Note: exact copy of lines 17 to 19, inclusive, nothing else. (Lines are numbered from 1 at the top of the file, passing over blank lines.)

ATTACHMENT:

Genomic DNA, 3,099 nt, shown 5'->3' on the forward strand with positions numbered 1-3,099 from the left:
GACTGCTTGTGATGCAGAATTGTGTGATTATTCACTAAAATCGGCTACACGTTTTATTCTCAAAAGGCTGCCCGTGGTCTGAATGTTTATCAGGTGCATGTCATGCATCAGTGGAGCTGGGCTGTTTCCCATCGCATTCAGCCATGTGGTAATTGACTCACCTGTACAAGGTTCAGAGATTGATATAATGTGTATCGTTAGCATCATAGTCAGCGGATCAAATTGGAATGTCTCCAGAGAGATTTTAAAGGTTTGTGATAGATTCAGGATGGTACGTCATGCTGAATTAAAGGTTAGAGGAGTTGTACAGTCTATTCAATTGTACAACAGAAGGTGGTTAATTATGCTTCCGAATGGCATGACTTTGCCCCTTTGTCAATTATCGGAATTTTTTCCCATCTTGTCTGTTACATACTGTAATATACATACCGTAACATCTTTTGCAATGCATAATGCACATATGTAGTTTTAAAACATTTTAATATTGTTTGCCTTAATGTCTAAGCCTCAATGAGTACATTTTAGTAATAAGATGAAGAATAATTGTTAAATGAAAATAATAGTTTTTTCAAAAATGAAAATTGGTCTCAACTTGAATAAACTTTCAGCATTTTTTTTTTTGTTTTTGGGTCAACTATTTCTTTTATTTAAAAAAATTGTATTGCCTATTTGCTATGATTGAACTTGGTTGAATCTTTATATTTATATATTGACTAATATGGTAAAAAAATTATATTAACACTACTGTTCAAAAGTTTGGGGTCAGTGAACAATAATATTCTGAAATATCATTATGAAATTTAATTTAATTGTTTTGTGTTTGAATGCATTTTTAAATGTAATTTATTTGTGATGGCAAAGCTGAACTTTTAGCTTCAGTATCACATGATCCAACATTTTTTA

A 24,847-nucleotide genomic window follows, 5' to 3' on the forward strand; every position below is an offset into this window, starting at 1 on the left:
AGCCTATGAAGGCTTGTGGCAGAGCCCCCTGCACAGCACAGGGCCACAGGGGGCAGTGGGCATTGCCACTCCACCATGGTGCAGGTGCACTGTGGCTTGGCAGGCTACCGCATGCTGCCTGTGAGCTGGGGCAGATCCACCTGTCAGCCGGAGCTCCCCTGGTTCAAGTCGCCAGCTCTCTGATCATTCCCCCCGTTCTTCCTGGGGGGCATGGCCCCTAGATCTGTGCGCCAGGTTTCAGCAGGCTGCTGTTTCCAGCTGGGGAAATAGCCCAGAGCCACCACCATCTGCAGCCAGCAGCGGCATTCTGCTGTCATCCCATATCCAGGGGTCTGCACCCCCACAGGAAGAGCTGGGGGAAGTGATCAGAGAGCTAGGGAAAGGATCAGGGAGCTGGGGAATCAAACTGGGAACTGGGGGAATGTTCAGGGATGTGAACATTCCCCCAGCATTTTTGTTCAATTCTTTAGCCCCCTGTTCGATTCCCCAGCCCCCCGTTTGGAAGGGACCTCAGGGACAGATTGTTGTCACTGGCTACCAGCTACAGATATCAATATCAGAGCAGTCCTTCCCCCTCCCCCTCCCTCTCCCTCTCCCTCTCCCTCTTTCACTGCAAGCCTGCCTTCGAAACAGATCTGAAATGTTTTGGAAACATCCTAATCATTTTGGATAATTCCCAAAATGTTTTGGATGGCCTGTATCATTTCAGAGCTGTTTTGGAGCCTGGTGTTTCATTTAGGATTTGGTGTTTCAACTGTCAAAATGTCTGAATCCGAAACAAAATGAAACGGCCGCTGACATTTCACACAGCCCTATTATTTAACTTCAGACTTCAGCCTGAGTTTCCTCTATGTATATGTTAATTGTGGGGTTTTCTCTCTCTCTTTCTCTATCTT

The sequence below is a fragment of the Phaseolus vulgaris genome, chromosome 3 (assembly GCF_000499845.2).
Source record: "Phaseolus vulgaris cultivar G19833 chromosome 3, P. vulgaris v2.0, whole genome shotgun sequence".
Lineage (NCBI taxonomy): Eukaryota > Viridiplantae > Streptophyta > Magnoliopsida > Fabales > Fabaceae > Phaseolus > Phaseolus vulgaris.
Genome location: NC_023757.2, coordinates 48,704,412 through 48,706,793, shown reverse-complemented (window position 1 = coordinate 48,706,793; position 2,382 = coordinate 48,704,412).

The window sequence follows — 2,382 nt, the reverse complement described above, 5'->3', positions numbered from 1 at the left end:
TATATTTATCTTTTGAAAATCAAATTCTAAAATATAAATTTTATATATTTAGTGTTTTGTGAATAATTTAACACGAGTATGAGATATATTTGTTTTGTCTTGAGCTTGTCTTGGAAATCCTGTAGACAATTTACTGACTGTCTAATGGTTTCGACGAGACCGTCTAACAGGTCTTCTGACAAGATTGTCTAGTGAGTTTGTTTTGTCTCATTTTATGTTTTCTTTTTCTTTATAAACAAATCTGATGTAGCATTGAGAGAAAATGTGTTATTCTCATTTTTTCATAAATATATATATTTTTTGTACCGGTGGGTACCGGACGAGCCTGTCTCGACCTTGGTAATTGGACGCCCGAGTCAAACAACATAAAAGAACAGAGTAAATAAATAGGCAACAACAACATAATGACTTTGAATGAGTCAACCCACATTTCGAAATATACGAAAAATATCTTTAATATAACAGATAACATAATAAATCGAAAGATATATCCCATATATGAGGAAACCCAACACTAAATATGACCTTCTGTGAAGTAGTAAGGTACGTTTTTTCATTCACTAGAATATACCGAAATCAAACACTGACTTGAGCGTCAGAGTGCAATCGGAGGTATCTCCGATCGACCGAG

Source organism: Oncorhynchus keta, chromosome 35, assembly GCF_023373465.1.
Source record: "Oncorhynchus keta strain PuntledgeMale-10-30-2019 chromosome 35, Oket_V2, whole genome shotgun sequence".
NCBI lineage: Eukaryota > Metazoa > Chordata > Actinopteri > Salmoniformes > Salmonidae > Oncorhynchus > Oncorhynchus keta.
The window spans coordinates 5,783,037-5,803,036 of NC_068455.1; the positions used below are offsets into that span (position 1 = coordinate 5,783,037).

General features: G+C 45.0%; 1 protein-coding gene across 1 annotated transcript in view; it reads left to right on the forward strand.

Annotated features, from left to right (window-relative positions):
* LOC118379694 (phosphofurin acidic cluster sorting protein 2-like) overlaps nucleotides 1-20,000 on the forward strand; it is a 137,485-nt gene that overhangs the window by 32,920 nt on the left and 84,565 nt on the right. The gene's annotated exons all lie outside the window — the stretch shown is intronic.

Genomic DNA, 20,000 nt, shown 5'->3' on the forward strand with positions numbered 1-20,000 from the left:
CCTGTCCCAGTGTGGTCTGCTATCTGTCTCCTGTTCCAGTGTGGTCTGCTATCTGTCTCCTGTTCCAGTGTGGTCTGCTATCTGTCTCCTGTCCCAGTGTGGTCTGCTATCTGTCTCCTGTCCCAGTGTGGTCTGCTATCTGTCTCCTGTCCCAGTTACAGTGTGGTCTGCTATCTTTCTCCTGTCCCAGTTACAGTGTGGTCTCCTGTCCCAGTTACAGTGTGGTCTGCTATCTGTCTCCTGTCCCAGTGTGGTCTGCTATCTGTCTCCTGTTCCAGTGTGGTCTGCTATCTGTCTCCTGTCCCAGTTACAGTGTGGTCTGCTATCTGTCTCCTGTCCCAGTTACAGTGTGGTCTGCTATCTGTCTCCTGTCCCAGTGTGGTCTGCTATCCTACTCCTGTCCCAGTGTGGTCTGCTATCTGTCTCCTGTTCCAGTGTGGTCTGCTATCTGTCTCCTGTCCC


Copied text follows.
* LOC118379694 (phosphofurin acidic cluster sorting protein 2-like) overlaps nucleotides 1-20,000 on the forward strand; it is a 137,485-nt gene that overhangs the window by 32,920 nt on the left and 84,565 nt on the right. The gene's annotated exons all lie outside the window — the stretch shown is intronic.

Genomic DNA, 20,000 nt, shown 5'->3' on the forward strand with positions numbered 1-20,000 from the left:
CCTGTCCCAGTGTGGTCTGCTATCTGTCTCCTGTTCCAGTGTGGTCTGCTATCTGTCTCCTGTTCCAGTGTGGTCTGCTATCTGTCTCCTGTCCCAGTGTGGTCTGCTATCTGTCTCCTGTCCCAGTGTGGTCTGCTATCTGTCTCCTGTCCCAGTTACAGTGTGGTCTGCTATCTTTCTCCTGTCCCAGTTACAGTGTGGTCTCCTGTCCCAGTTACAGTGTGGTCTGCTATCTGTCTCCTGTCCCAGTGTGGTCTGCTATCTGTCTCCTGTTCCAGTGTGGTCTGCTATCTGTCTCCTGTCCCAGTTACAGTGTGGTCTGCTATCTGTCTCCTGTCCCAGTTACAGTGTGGTCTGCTATCTGTCTCCTGTCCCAGTGTGGTCTGCTATCCTACTCCTGTCCCAGTGTGGTCTGCTATCTGTCTCCTGTTCCAGTGTGGTCTGCTATCTGTCTCCTGTCCC